Our world is faced with a myriad of complex problems. Science aims to address these challenges and provide information on their causes and consequences, and provide potential solutions for them. But scientific knowledge in itself cannot resolve the complex issues facing society if it is not incorporated by society, and in particular by Governments who make policy to guide actions and decisions in society. How is scientific knowledge taken up by governments and incorporated into policy? How do scientists ensure that the best information is adequately and appropriately used?

These were some of the questions addressed during two meetings attended by Prof. Bernard Slippers with Science Advice as a focus.

The first was a workshop jointly organised by the International Network for Government Science Advice (INGSA) and the Academy of Science of South Africa on Science Advice for African Scientists, had as its theme "enhancing capacities in providing science advice to governments". The meeting was facilitated by Sir Prof. Peter Gluckman, Chair of INGSA/Chief Science Advisor to the Prime Minister of New Zealand, who shared from his rich experience on principles of science advice. The workshop included talks on Africa’s Science Advice Landscape (Dr Thiambi Netshiluvhi, Director (Senior Specialist): Policy Analysis and Advice, Department of Science and Technology); Social Science and Science Advice (Dr Heide Hackmann, Executive Director, International Council for Science); Structures of Science Advice (Prof. James Wilsdon, Co-Chair INGSA/Director, Impact, Policy and Engagement and Chair of Research Policy, Faculty of Social at Science Sheffield University); and Sustainable Development Goals and Science (Dr Flavia Schlegel, Assistant DG, Natural Sciences UNESCO). The more than 40 participants also regularly engaged as mock science advice panels dealing with complex cases in countries called Panderia, Swamperia, Carboneria and others.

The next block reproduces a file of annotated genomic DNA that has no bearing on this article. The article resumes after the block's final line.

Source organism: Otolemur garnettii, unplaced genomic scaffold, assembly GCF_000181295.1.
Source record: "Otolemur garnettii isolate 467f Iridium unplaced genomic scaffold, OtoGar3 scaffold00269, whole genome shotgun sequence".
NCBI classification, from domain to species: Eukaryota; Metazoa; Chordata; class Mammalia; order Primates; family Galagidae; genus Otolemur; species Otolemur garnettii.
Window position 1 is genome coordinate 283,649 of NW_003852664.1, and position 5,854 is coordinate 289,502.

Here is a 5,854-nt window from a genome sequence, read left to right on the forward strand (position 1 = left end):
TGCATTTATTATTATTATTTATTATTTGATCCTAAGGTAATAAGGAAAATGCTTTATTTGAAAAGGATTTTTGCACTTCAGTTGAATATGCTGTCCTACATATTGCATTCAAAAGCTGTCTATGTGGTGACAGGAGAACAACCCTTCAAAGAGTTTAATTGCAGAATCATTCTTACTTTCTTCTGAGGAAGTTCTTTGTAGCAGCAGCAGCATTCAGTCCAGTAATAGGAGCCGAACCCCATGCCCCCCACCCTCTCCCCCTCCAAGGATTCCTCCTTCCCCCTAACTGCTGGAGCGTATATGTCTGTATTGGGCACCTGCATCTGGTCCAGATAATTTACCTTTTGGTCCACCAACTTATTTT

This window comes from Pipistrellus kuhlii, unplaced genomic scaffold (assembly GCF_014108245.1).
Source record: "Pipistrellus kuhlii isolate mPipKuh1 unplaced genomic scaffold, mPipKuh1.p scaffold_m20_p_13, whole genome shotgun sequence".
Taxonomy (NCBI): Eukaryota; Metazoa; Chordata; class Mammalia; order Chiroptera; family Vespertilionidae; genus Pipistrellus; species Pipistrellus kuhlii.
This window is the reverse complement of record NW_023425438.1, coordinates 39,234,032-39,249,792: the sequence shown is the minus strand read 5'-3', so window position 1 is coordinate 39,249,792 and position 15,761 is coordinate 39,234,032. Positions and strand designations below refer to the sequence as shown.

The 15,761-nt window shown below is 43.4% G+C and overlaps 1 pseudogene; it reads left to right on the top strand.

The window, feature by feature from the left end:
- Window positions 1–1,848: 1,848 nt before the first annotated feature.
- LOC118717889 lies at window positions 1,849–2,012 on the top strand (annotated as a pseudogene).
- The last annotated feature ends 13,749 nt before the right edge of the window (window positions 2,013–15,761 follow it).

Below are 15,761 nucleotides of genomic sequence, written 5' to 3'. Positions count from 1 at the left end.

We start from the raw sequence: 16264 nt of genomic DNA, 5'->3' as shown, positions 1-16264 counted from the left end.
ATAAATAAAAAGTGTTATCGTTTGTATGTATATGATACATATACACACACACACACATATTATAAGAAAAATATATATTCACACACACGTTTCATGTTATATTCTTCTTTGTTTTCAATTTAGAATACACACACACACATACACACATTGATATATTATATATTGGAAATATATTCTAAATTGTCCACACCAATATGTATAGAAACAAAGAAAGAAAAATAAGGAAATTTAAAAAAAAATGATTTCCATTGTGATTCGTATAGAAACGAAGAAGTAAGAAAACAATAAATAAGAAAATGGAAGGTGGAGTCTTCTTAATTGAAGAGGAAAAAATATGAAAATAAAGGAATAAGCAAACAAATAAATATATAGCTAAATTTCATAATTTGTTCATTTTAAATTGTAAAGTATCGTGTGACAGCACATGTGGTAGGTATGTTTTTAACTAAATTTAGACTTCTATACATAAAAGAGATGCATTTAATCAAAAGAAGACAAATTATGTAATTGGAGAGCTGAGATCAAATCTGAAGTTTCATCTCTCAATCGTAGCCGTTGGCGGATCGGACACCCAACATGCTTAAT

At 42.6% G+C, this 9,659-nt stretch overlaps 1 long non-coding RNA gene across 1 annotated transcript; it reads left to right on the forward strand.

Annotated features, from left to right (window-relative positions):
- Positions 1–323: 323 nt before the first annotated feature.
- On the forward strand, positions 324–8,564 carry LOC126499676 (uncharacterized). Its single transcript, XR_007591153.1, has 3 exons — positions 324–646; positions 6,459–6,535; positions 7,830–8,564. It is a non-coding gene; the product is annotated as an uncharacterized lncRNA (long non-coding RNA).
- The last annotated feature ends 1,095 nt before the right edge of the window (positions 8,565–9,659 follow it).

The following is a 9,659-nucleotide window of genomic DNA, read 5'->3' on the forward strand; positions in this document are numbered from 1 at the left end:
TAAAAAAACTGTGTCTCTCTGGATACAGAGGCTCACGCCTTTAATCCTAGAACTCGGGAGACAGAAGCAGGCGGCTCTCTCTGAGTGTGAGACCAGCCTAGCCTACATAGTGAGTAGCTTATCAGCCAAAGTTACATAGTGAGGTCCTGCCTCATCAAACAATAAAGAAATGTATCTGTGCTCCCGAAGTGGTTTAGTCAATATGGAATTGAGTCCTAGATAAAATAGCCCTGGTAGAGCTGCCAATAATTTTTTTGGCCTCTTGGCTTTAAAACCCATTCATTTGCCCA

Learn more and see resources on Science Advice to Governments on the INGSA website, and join if you are interested!

Subsequent to this Bernard also attended the meeting of the IAP: Global Network of Science Academies conference and general assembly that happens once every three years. More than 200 people attended this event and nearly 80 academies of science and medicine, making it the largest congregation of academies ever. The meeting built on the theme of the INGSA Science Advice workshop. Apart from leaders of numerous national academies from around the world, the meeting also brought together other international science organisations. Bernard participated in the panel on science advice during time of crisis. He represented the Young Academy movement and highlighted their incredible value as a structure and training tool to involve young scientists in policy.

For more information on the conference click here.

A short report of the event is available here.